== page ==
Democratic presidential candidate Barack Obama pulled in $32.5 million during the second quarter, a fundraising record for this early in a campaign. His main party rival, Hillary Clinton, garnered $27 million over the same period. Surveys suggest that Obama will need the money. A Quinnipiac poll of Democratic primary voters last month found him trailing frontrunner Clinton by 35 percent to 21 percent. "She gets the union members," Maurice Carroll, director of the Quinnipiac University Polling Institute, told Newsday, "he gets the college faculty lounges."
On the Republican side, Rudy Giuliani led second-quarter fundraising efforts with $17 million, followed by Mitt Romney with $14 million and John McCain with $11 million. With only $2 million on hand, the McCain campaign announced deep staff cuts last week. Giuliani, meanwhile, tried to make inroads with Christian voters by traveling to Virginia Beach, Va., to speak at Regent University.
President George W. Bush commuted the 30-month prison sentence of former vice presidential aide Lewis "Scooter" Libby, a decision that sparked spirited reactions on Capitol Hill. Republicans cheered the move as correcting an excessive punishment for Libby's perjury and obstruction during an investigation into the leak of CIA employee Valerie Plame's identity. Democrats charged that the commuted sentence provides yet another illustration of the president's disregard for the rule of law. Bush cited Libby's long track record of upstanding public service in justifying his action and said he would not rule out the possibility of a full pardon in the future. For now, the guilty verdict stands, as do Libby's two years of probation and $250,000 fine.
A study in the most recent Journal of the American Medical Association contained good news for dark chocolate lovers-or at least dark chocolate likers. The study found that patients who ate about six grams of dark chocolate daily reduced their blood pressure without gaining weight. Researchers believe that dark chocolate stimulates chemical changes that reduce hypertension. Doctors warned, however, that eating too much of the treat and gaining weight would negate the benefits and add other health risks. Six grams is less than two Hershey's Kisses.
"Those who heal you will kill you," ran British headlines, as authorities arrested eight Muslims, mostly doctors, in connection with failed terrorist attacks. After two car bombs failed to explode in London June 28, two men rammed a gas-laden Jeep Cherokee into barricades at Glasgow's international airport, injuring themselves. British media reported that at least two of the suspects allegedly rented a house some miles from the Glasgow airport, sleeping upstairs and using the downstairs to make bombs. The fact that the suspects are doctors has shaken the country, and shows that Islamic terrorists are coming in unexpected-and more threatening-stripes.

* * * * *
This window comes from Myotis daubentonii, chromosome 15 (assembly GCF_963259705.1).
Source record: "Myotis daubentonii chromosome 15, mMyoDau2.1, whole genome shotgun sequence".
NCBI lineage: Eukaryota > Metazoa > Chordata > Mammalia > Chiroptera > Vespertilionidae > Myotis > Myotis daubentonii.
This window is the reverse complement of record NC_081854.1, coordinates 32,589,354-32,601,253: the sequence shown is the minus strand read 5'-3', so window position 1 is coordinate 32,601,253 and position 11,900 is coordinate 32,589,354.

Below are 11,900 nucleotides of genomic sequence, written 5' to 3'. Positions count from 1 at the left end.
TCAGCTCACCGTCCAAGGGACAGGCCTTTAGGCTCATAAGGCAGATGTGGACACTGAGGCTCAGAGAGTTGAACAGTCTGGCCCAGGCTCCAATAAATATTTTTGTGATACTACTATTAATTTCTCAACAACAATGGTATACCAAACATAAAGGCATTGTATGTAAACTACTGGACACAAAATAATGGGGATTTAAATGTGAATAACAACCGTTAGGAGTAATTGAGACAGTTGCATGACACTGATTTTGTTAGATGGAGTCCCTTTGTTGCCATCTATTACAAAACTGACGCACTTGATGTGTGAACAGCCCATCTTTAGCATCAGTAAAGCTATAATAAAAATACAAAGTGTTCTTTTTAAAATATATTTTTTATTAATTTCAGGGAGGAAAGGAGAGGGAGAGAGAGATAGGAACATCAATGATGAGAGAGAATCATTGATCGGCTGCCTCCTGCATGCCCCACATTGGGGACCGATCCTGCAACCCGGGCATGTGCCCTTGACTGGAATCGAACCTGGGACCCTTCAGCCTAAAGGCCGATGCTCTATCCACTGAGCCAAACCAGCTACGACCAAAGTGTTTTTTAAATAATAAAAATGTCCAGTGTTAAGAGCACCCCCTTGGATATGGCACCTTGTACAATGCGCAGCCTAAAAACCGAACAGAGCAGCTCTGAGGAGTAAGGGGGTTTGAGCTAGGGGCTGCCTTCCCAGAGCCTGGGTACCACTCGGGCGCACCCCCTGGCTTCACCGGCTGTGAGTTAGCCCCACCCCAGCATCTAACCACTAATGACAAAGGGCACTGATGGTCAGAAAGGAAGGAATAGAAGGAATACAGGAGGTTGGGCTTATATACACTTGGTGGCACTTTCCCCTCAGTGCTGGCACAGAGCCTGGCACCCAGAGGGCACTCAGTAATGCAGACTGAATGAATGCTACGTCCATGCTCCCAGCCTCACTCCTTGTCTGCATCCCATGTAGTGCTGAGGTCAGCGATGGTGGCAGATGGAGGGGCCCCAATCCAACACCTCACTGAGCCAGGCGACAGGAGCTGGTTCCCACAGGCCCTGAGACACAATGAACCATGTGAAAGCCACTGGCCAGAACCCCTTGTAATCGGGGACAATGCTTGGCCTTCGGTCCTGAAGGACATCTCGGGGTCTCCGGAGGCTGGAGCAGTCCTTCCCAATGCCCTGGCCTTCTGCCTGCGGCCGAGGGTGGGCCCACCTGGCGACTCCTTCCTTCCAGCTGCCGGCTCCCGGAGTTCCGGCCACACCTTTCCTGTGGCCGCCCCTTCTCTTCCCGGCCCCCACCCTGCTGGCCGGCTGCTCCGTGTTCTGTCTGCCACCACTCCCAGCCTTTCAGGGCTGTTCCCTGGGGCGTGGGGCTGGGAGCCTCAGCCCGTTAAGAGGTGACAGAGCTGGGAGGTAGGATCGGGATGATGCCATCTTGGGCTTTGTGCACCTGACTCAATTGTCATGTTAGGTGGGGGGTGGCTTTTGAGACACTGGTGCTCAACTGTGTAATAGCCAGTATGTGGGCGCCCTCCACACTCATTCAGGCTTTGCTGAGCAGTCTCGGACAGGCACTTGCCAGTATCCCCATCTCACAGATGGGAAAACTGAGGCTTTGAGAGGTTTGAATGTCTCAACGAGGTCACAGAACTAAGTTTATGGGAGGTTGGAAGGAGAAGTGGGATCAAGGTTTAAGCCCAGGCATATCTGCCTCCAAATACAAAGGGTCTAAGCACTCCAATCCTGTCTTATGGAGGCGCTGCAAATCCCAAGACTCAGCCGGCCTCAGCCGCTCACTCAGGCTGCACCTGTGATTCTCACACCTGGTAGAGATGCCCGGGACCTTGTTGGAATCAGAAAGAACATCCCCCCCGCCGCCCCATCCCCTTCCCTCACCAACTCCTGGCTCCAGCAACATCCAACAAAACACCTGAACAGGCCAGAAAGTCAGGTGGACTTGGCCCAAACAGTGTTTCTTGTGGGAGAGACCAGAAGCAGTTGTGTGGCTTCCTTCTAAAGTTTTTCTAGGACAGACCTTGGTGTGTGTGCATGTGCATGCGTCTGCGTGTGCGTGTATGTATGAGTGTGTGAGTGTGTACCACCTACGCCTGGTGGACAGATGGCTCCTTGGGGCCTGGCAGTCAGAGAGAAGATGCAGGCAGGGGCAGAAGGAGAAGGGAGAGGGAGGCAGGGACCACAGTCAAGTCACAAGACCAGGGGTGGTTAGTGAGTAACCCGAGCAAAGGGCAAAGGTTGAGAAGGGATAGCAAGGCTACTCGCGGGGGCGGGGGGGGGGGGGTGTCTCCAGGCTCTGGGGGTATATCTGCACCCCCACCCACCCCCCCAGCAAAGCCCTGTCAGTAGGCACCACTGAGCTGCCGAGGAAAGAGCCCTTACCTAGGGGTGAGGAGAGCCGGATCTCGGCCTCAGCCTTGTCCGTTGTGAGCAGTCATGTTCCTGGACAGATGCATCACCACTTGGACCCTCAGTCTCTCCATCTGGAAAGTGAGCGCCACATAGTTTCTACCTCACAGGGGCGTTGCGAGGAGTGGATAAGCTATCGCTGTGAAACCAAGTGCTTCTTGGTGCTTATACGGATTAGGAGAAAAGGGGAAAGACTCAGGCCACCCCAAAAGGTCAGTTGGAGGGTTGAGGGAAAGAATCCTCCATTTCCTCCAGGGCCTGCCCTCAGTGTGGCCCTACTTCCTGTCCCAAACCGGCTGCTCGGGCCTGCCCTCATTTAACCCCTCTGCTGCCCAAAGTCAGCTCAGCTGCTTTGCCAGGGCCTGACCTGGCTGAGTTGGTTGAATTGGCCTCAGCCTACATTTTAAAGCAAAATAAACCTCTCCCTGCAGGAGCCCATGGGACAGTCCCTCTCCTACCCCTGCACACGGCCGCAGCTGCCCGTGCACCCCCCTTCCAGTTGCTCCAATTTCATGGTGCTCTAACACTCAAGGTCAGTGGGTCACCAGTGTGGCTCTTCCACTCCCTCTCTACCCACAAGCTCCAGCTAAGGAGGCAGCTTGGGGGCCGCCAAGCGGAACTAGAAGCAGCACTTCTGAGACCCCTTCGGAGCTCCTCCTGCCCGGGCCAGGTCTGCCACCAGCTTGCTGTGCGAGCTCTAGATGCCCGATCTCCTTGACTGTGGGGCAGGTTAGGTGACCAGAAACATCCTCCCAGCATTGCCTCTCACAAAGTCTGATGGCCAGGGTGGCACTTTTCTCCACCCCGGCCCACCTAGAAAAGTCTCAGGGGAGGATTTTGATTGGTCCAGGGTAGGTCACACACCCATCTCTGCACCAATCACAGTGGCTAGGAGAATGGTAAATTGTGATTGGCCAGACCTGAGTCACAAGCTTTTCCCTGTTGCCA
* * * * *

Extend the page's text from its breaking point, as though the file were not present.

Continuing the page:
Security forces last week continued to besiege student radicals-many of them female seminarians-holed up in an Islamabad mosque, but arrested the main religious leader as he tried to flee the mosque in a woman's burqa and high heels. Maulana Abdul Aziz has repeatedly provoked the government in the last few months, wanting to set up a Taliban-style government in the capital. The standoff reportedly began after the mosque kidnapped six Chinese women who are supposedly prostitutes, drawing a protest from Beijing. One 15-year-old girl who decided to surrender said many want to die martyrs: "They are happy," she said. "They don't want to go home."
Album sales are down 15 percent so far this year, Nielsen SoundScan reported last week. Industry insiders said an increase in downloads and the closure of the Tower and Musicland retail chains were behind the dismal numbers. The mid-year drop was much larger than last year's fall of 4 percent and bigger than the 10 percent mid-year drop in 2005. The first part of the year was the worst: "January may have been the slowest month in Nielsen SoundScan history," Billboard's Geoff Mayfield told USA Today. "It really put the industry in a hole."